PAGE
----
Wednesday, February 11, 2015

Acceptance and Denial

Acceptance and denial are very different ways to look at a diagnosis. It seems that everyone in a family and friendship circle accepts a diagnosis at her/his own pace. In fact, some deny for a long time. This can cause frustration in your life, especially if you are a primary caregiver. There may be times that you feel alone, isolated, resentful, angry and emotionally overwrought. So weary, so tired, feeling like no one out there really knows what you're going through.

Often times I experienced the slippery slope of emotional ups and downs. I felt as though I was on an island all by myself. I longed to surround myself with people who really understood what it was like, day in and day out, dealing with all that needed to be done, to accomplish the long list of tasks to care for someone.  I didn't want to go to my friends and "complain" or share something that seemed so negative. I attended a few support group meetings for caregivers and found value in associating with those who were walking in the same shoes as I was. But, that was only once a month. There were so many times I felt withdrawn, anti-social and guarded. Actually, I felt vulnerable because I was so raw with emotion. Ultimately, I came to terms with it.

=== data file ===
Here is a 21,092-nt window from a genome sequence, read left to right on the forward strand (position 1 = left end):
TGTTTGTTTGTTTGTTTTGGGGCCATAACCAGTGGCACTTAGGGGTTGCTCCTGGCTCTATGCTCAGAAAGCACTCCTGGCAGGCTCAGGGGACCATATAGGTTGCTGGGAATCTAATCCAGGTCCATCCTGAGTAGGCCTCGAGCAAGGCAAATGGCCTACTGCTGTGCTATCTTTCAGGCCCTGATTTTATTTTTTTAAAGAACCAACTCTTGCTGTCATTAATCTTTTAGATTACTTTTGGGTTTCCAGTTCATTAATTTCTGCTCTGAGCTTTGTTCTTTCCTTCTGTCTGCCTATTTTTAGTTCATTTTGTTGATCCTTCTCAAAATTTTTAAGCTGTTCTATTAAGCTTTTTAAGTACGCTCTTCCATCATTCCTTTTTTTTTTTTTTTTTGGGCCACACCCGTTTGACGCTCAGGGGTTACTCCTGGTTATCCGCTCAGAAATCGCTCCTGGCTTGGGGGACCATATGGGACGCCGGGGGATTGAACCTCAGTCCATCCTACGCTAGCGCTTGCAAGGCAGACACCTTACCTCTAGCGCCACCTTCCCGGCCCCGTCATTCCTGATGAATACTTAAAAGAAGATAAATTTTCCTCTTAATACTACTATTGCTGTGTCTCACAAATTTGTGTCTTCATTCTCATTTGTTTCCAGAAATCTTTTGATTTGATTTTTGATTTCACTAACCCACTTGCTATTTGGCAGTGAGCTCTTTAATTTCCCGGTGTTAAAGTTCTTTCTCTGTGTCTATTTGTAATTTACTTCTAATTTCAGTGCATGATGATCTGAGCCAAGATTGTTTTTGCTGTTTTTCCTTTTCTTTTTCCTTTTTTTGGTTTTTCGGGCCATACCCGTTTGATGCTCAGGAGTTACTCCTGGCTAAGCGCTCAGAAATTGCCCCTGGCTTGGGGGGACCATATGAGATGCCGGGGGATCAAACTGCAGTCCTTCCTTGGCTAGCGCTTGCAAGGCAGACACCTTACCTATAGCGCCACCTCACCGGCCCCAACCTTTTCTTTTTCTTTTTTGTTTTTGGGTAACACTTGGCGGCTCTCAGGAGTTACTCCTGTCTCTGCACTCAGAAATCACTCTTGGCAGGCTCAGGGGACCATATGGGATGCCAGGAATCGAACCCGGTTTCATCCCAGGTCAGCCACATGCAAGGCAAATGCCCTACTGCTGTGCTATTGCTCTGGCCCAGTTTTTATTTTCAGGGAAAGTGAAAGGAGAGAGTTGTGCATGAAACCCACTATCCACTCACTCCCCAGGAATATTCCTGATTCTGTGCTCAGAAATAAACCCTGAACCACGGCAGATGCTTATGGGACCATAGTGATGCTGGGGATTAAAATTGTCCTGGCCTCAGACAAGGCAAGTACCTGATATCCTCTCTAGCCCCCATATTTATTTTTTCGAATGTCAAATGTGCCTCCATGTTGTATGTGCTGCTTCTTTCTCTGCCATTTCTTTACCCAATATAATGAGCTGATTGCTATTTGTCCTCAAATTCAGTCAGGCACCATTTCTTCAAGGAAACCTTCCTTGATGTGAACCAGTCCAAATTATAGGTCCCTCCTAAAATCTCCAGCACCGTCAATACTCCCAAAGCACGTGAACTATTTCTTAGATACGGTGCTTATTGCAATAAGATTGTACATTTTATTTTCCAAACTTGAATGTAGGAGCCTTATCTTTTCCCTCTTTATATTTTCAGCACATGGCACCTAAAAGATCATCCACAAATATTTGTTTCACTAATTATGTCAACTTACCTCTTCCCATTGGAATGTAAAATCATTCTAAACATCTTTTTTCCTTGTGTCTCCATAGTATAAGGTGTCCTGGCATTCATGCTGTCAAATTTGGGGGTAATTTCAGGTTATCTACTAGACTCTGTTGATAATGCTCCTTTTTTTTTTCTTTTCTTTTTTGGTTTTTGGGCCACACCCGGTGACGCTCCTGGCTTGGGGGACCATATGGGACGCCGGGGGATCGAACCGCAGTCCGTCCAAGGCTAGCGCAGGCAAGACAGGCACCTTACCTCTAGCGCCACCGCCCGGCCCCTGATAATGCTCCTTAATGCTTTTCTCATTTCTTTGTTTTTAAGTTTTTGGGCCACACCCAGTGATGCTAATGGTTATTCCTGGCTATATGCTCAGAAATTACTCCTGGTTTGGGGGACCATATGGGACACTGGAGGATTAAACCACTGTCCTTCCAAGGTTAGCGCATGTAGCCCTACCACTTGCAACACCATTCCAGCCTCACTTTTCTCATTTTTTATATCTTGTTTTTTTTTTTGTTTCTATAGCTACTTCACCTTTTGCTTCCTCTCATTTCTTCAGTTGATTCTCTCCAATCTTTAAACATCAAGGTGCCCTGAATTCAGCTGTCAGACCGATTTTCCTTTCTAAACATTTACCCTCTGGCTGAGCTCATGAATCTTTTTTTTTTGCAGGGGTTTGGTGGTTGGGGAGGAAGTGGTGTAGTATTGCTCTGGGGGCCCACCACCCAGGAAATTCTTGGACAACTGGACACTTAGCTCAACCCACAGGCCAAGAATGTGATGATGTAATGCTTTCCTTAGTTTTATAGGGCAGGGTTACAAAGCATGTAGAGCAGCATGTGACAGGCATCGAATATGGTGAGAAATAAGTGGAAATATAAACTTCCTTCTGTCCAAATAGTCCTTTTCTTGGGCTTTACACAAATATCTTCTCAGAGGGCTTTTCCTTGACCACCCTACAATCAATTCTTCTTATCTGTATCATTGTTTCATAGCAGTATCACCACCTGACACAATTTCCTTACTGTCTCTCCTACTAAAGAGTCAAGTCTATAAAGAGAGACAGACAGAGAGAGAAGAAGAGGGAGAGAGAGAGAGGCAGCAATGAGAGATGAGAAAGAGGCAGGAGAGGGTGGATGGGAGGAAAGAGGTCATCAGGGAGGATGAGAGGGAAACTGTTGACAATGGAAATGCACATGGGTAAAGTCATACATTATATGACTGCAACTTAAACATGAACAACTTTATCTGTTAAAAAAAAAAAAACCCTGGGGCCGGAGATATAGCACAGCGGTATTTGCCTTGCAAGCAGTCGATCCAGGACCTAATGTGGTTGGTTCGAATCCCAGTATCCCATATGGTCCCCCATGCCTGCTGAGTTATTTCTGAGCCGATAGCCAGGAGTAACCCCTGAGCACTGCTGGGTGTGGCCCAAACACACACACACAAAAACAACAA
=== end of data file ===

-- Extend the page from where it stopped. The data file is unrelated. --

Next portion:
Quite honestly, I haven't looked back to these days for a very long time. As I was writing this blog, a wave of emotion came over me and I found myself right back in those dark days of loneliness and despair. The tears filled my eyes so quickly; all the sorrow of those days were right there in my mind.

How critical it is that we find a way to care for ourselves while caring for a child or adult who is in need of a Caregiver daily. Being a Caregiver requires so much stamina, fortitude, endurance, emotional discipline, strength and self-care. I can not stress enough how important it is that you find at least one person in your life who you can speak to about these feelings of isolation and withdrawl. Along with that, it is critical that you take care of yourself. It's well known that if a Caregiver does not take care of herself or himself - emotionally, mentally and physically - it's not uncommon to acquire a chronic illness. So, please think about what you need to do to remain healthy and strong so you can do the job that needs to be done; caring for the ones in your life who you love. Have you experienced the emotional roller coaster of caring for another? What do you do to find your peace at the end of the day? 

Best Wishes,
Carole Brecht
Instagram: @San_Gen_Woman
Twitter: Carole Brecht @SanGenWoman

Copyright 2015

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